The Implications of Obesity as a Disability in Europe

If Europe's top court follows the advice of a key advisor, it may soon label severe obesity as a disability. If it does, pressure may increase in the European Union to approve drugs designed to reduce weight, including compounds developed by Arena Pharmaceuticals (NASDAQ: ARNA  ) , Vivus (NASDAQ: VVUS  ) , and Orexigen (NASDAQ: OREX  ) .

Source: European Parliament Flickr.

Treating obesity
Obesity is a major cause of diabetes (almost 90% of diabetics are overweight) and increasingly thicker waistlines have industry watchers predicting that the number of people with diabetes will soar from 366 million to 552 million globally by 2030 and that the number of people living with the disease in Europe will climb from less than 53 million people to more than 64 million people. That significant increase is expected to spike health-care spending on diabetes, which totaled a combined $120 billion in France, Germany, Italy, Spain, and the U.K. in 2012.

That expected spending surge has the drug industry investing billions to develop new diabetes treatments, but it's not just the industry giants that are developing therapies that may have a profound impact on the disease. Small companies like Arena, Vivus, and Orexigen have developed drugs that may help prevent diabetes by controlling patient weight.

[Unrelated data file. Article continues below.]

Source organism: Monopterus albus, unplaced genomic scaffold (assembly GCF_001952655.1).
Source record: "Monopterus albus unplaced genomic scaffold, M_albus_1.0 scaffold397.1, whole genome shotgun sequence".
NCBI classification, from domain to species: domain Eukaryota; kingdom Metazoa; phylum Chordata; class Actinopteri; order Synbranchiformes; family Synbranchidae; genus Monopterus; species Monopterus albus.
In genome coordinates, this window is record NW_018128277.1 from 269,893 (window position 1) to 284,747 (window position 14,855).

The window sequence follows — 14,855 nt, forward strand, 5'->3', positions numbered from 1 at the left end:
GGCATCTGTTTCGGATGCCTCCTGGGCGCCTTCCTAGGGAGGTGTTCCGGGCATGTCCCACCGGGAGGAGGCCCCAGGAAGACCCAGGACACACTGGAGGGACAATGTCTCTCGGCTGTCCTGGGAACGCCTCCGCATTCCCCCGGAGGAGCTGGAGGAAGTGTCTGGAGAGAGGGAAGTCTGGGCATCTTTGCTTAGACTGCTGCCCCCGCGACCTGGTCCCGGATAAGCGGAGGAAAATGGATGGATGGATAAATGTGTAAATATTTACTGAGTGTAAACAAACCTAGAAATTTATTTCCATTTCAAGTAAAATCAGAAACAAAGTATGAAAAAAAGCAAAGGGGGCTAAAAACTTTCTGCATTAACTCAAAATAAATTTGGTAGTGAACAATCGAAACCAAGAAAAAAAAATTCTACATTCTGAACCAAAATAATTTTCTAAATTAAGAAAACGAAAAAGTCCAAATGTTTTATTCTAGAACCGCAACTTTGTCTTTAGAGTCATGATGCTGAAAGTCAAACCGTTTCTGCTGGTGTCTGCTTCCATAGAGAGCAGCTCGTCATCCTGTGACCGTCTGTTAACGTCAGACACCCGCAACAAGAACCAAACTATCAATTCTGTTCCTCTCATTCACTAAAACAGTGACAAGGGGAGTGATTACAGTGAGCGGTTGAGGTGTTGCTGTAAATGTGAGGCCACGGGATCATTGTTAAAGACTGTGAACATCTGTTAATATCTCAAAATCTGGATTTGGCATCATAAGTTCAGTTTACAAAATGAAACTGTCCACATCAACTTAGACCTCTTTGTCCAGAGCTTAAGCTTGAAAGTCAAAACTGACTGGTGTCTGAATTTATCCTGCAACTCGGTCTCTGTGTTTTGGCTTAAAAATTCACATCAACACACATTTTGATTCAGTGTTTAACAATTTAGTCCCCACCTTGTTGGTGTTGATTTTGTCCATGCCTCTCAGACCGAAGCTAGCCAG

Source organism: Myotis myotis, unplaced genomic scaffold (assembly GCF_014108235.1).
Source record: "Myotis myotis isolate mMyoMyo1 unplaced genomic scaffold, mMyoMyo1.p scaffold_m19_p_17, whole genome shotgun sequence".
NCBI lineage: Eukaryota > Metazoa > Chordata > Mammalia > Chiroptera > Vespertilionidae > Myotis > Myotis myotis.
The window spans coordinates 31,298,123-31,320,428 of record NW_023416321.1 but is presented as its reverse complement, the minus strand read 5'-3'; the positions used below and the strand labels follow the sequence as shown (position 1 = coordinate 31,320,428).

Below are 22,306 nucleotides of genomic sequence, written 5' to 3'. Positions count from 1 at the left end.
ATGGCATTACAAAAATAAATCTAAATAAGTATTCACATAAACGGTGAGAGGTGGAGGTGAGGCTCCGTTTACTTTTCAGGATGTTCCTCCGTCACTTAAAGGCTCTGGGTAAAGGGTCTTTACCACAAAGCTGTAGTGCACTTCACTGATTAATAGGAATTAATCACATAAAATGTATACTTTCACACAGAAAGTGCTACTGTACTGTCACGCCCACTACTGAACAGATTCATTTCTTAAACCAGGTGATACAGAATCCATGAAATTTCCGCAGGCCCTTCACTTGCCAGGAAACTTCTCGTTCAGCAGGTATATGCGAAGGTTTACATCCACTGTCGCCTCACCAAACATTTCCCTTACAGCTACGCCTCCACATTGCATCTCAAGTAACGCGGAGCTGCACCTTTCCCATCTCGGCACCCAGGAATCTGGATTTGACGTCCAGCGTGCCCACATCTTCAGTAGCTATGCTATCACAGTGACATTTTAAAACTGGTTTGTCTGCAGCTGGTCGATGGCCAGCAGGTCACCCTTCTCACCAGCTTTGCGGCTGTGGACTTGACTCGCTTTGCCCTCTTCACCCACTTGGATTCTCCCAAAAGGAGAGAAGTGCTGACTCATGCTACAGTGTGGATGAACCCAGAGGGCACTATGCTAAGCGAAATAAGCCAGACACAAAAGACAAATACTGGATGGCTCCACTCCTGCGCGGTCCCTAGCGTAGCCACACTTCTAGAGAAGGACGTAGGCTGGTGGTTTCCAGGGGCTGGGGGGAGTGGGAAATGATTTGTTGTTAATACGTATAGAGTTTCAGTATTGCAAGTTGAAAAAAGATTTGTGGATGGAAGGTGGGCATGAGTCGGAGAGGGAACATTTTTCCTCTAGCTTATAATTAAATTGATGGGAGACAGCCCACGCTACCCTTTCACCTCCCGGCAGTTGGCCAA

Source: Arena Pharmaceuticals.

A new class of weight-loss drugs
The FDA has already approved two new weight-loss drugs, one from Arena Pharmaceuticals and another from Vivus, but neither has been a hit (yet).

Sales of Arena and marketing partner Eisai's Belviq, totaled just $3 million in the first quarter; however, Eisai recently reported that it's bulking up its U.S. sales force by 50%. That increases the number of people calling on doctors to about 600.

Vivus hasn't done much better with its Qsymia. Qysmia won FDA approval in 2012, but its sales totaled just $9 million in the first quarter.

Europe says not yet
Last year, Arena withdrew its application for Belviq's approval in the European Union after it recognized that it wouldn't be able to address a key advisory panel's questions prior to the panel making a recommendation. Those questions surround Arena's potential side effects and risks, including tumors found in rats treated with the drug during trials.

While Arena and Eisai still hope to win over EU regulators someday, it simply might not happen. Arena openly admits this risk in its quarterly 10-Q filing with the SEC: "We expect Eisai to potentially submit for regulatory approval in Europe at a later date, but Belviq may not be submitted for regulatory approval in Europe when expected or ever." (emphasis added)

Vivus' case for Qsymia has similarly hit roadblocks in Europe. EU regulators rejected Vivus' application and the appeal that followed based on worries that long-term use of Qysmia could result in cardiovascular and central nervous system disease. Vivus has since asked EU regulators whether interim analysis from an ongoing long-term use study could be used as part of a resubmission, and the company appears to be advancing in that direction; but no timing has been offered up as to when such a resubmission may happen.